The Flamethrowers by Rachel Kushner

May 8, 2013 § Leave a comment

The Flamethrowers by Rachel Kushner

There’s a great feeling that comes when you start to read a book that is ostensibly historical fiction, yet doesn’t feel like it; the kind of book that adds wonderful period detail to inner lives that both convince us that they are of their time while also resonating with current sensibilities; the kind of book that research imbues with lightness and confidence rather than drag and bombast. Rachel Kushner’s second novel, The Flamethrowers, is precisely this kind of book.

The Flamethrowers is predominantly about a young artist and motorcycle enthusiast, recently moved to New York in the seventies and wondering how to meet people and make her mark (“I’d thought this was how artists moved to New York, alone, that the city was a mecca of individual points, longings, all merging into one great light-pulsing mesh, and you simply found your pulse, your place”). The narrator—known as Reno, after her hometown—becomes the girlfriend of Sandro Valera, wealthy son of the owner of a large motorcycle company. Reno, supposedly an artist making films about movement and speed, but in fact more interested in the speed itself and the machines that produce it, has the chance to drive a Valera bike on the Utah salt flats, breaking the women’s land speed record. Soon she is invited to Italy by Valera, but Sandro, who does not care for his late father’s business, still less for his girlfriend’s involvement in it, tries to prevent her from travelling. The two end up going to Italy, staying with Sandro’s insufferably prejudiced mother. It’s a period of intense labour disputes and struggles, and Reno becomes unintentionally involved in dangerous politics after a sudden rearrangement of her situation.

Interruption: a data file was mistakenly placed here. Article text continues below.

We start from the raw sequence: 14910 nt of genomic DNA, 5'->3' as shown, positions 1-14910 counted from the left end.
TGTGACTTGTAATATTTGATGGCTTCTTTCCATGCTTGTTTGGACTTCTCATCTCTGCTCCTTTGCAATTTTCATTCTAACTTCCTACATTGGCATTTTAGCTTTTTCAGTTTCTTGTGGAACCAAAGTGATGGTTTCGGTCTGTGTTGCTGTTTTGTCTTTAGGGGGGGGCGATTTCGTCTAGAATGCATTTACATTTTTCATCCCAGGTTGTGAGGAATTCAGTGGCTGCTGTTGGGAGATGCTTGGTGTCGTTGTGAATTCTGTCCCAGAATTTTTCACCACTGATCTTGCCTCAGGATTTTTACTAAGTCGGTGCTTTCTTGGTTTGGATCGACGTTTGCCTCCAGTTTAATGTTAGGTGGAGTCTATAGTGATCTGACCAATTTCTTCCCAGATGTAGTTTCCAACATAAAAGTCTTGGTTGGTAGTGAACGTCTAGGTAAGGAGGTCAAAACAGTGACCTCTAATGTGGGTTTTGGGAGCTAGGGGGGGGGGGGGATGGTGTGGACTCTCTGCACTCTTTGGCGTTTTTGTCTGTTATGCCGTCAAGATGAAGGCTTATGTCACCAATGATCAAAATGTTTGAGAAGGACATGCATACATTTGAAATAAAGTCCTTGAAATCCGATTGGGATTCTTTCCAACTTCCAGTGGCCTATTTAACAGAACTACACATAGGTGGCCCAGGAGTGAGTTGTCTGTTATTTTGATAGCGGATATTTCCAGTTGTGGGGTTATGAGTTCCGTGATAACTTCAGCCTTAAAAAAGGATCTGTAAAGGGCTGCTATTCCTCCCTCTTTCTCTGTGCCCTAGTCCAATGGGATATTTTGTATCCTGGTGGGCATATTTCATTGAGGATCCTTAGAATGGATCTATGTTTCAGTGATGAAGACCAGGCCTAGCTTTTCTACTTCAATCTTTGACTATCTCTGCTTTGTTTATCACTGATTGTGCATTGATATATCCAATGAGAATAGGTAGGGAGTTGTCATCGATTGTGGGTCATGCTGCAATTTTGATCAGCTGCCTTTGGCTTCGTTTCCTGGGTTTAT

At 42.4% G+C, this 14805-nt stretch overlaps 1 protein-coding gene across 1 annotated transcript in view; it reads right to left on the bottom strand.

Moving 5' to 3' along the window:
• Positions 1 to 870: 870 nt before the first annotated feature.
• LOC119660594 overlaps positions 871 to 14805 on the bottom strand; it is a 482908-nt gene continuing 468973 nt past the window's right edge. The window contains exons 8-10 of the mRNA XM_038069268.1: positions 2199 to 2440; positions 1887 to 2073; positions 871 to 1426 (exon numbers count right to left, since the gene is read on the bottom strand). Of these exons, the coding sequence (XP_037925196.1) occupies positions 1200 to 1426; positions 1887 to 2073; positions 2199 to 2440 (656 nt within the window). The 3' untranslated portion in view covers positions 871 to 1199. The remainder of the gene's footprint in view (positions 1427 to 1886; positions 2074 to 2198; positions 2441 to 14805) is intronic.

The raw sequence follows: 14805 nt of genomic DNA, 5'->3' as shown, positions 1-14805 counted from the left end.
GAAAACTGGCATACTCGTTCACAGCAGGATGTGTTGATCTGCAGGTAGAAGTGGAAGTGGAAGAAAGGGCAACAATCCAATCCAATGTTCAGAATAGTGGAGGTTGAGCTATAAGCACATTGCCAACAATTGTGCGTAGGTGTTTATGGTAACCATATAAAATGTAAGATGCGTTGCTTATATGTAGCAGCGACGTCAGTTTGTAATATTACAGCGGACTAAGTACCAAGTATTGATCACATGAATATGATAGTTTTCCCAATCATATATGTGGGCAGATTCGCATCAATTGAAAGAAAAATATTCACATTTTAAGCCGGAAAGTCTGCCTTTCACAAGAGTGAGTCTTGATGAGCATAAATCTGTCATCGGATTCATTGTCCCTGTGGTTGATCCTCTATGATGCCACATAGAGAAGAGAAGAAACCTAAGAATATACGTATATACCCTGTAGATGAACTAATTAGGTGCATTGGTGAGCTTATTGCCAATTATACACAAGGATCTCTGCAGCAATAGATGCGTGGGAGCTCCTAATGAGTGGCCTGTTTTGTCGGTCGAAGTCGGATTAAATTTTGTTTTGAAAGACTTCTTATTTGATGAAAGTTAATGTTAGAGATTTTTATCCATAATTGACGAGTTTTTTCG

This is an incredibly thin summary for a fascinating novel. In addition and at the same time, the plot encompasses so many different things: New York, Italy, the seventies, motorcycles as both a working-class hobby and an expensive sport, art, the pretentiousness of the art world, business, love and betrayal, labour and class warfare, Futurism, machinery … the list goes on. Even better is Kushner’s ability to really know—or make you believe she knows—exactly what it’s like to be in a war, or a violent protest, or to be a man, or to be in jail, or to live during a decade she can’t personally remember (or so her photo suggests). The Flamethrowers is about all these things, but is also, quite simply, about people and about now. It is a dazzling achievement.

Review copy.

(c) All rights reserved. Unless otherwise indicated, all blog content, except comments by others, copyright JC Sutcliffe.


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